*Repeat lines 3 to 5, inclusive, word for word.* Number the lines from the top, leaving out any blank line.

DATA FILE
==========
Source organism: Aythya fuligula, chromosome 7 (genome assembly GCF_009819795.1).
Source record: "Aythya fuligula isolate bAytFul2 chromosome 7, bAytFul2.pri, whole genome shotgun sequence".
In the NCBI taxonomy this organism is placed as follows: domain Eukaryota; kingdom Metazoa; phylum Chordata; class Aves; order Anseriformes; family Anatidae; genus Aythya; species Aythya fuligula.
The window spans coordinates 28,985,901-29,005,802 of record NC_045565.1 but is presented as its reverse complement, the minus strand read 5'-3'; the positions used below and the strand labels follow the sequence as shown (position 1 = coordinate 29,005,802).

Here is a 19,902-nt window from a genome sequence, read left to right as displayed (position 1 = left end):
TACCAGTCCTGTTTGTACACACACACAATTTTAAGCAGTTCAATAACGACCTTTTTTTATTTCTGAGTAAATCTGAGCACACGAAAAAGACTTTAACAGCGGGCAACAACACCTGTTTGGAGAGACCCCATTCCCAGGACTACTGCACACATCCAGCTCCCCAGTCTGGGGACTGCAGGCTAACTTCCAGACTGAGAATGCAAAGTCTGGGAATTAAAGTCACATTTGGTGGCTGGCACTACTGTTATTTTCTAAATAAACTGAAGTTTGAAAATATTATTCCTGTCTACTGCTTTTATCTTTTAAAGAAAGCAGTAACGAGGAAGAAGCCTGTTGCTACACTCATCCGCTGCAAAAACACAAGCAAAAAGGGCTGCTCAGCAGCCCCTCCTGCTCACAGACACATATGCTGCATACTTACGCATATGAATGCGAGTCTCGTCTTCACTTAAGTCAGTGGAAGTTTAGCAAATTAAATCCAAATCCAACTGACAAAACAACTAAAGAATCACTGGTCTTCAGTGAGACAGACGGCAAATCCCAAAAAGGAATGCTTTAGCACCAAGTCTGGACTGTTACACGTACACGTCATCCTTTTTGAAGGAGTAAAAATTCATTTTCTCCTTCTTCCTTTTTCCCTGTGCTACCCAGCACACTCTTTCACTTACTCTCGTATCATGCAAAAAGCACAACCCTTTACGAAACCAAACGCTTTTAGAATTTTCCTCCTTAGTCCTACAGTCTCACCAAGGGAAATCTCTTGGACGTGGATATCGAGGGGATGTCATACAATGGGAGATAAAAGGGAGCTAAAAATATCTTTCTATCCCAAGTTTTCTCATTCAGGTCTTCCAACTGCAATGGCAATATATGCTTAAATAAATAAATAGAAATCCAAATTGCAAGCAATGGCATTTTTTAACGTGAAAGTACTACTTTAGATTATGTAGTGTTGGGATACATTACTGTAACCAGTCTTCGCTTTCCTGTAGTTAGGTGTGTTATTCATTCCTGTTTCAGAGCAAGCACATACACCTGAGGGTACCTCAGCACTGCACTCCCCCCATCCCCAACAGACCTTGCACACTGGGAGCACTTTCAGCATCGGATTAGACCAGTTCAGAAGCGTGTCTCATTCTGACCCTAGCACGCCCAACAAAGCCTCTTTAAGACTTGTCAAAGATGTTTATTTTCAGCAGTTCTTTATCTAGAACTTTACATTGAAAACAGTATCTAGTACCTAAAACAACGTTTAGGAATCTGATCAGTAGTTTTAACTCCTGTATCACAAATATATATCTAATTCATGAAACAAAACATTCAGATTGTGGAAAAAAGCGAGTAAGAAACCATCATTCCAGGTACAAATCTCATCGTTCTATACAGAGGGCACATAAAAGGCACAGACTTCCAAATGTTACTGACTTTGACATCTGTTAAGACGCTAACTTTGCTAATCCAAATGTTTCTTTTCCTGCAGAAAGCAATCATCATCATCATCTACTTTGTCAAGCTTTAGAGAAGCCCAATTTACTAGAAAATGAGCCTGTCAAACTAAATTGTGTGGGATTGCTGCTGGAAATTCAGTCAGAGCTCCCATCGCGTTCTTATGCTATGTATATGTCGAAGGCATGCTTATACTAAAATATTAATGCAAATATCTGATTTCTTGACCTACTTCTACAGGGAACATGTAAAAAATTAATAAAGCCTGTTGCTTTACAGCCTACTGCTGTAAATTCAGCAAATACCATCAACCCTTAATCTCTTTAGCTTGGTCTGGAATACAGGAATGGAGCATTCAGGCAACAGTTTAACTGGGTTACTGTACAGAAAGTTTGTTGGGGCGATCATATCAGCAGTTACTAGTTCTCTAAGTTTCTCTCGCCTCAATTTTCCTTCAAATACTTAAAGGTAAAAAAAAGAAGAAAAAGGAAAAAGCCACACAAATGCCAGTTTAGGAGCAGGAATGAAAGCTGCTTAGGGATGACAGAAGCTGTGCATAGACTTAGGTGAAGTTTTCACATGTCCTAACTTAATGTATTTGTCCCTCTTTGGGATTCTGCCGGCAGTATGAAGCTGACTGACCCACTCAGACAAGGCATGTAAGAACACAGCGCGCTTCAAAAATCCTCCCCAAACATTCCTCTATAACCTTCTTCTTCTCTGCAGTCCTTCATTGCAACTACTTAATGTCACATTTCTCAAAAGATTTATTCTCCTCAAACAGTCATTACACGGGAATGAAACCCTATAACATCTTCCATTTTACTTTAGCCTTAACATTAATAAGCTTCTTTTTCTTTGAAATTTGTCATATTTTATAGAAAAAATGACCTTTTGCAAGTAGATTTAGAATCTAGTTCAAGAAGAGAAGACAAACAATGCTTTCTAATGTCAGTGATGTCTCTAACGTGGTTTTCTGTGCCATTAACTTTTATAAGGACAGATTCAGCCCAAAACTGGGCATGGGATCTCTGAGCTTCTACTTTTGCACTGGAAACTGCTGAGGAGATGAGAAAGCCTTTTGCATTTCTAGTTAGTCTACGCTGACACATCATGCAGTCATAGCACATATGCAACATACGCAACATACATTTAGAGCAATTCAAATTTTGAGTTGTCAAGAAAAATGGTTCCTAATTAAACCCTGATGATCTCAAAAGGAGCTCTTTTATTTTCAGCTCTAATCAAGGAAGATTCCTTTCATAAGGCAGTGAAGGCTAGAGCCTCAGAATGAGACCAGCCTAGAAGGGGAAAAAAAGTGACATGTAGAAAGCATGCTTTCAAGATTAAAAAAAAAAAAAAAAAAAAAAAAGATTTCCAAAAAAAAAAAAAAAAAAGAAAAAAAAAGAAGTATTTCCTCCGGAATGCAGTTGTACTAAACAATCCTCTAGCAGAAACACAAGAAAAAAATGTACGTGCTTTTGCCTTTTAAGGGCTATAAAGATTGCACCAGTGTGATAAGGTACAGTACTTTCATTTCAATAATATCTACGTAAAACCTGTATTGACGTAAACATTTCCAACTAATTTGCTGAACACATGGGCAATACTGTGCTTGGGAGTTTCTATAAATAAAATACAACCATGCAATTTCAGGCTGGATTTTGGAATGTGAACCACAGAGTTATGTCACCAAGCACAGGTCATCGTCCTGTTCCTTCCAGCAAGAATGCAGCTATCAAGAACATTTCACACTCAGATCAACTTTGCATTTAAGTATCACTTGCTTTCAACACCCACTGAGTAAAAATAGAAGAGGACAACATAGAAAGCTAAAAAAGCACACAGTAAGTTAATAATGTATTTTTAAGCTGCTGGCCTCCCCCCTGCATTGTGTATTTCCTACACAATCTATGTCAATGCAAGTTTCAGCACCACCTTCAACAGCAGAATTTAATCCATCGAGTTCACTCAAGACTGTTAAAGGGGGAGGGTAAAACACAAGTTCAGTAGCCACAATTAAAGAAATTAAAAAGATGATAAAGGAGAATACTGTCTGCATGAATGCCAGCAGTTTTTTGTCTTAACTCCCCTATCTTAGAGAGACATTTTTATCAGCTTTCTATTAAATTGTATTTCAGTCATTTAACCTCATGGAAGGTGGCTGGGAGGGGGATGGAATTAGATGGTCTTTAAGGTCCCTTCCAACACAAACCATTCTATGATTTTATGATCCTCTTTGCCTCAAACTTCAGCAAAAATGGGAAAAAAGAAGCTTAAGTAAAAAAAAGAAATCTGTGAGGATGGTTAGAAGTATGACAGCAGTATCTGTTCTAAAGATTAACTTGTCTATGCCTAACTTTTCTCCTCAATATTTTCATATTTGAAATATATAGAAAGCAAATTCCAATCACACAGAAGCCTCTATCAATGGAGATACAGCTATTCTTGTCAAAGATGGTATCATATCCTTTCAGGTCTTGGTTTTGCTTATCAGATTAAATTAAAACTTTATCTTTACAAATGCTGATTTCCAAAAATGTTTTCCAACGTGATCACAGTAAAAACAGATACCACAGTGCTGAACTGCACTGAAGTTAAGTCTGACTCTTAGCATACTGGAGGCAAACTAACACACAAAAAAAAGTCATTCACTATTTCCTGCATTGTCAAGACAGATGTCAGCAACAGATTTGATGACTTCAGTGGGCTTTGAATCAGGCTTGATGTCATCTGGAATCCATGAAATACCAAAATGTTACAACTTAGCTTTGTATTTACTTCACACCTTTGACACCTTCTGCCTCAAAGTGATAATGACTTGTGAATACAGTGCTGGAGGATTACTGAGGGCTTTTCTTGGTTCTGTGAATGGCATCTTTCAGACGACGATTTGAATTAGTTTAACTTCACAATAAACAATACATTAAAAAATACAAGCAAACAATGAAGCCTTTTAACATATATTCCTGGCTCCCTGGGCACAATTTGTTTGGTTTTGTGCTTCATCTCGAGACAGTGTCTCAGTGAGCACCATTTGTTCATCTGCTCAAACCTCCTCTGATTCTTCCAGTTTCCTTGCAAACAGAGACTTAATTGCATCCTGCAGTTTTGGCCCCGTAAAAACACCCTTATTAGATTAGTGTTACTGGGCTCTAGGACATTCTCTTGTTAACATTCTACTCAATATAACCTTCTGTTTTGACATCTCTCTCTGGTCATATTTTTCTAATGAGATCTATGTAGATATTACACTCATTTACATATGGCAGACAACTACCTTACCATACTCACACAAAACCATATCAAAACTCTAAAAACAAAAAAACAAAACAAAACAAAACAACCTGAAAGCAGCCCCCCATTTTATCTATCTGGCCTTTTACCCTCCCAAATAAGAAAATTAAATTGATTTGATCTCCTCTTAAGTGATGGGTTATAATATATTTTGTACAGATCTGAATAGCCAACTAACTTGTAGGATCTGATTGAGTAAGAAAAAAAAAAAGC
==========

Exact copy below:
In the NCBI taxonomy this organism is placed as follows: domain Eukaryota; kingdom Metazoa; phylum Chordata; class Aves; order Anseriformes; family Anatidae; genus Aythya; species Aythya fuligula.
The window spans coordinates 28,985,901-29,005,802 of record NC_045565.1 but is presented as its reverse complement, the minus strand read 5'-3'; the positions used below and the strand labels follow the sequence as shown (position 1 = coordinate 29,005,802).

Here is a 19,902-nt window from a genome sequence, read left to right as displayed (position 1 = left end):